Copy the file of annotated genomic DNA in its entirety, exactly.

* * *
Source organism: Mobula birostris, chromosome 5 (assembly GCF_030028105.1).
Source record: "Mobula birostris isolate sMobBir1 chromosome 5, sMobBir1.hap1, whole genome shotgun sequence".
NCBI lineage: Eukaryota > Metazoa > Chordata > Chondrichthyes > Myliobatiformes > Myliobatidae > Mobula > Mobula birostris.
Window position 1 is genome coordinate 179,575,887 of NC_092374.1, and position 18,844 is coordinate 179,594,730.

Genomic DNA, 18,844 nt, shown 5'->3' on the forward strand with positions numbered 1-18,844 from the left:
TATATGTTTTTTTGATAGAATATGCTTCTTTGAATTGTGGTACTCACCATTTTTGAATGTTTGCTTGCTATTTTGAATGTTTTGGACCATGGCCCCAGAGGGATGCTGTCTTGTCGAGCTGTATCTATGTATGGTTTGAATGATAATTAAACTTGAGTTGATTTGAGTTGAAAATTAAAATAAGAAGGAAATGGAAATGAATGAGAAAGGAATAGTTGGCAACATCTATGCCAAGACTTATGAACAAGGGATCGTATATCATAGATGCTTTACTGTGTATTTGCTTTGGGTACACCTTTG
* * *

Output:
Source organism: Mobula birostris, chromosome 5 (assembly GCF_030028105.1).
Source record: "Mobula birostris isolate sMobBir1 chromosome 5, sMobBir1.hap1, whole genome shotgun sequence".
NCBI lineage: Eukaryota > Metazoa > Chordata > Chondrichthyes > Myliobatiformes > Myliobatidae > Mobula > Mobula birostris.
Window position 1 is genome coordinate 179,575,887 of NC_092374.1, and position 18,844 is coordinate 179,594,730.

Genomic DNA, 18,844 nt, shown 5'->3' on the forward strand with positions numbered 1-18,844 from the left:
TATATGTTTTTTTGATAGAATATGCTTCTTTGAATTGTGGTACTCACCATTTTTGAATGTTTGCTTGCTATTTTGAATGTTTTGGACCATGGCCCCAGAGGGATGCTGTCTTGTCGAGCTGTATCTATGTATGGTTTGAATGATAATTAAACTTGAGTTGATTTGAGTTGAAAATTAAAATAAGAAGGAAATGGAAATGAATGAGAAAGGAATAGTTGGCAACATCTATGCCAAGACTTATGAACAAGGGATCGTATATCATAGATGCTTTACTGTGTATTTGCTTTGGGTACACCTTTG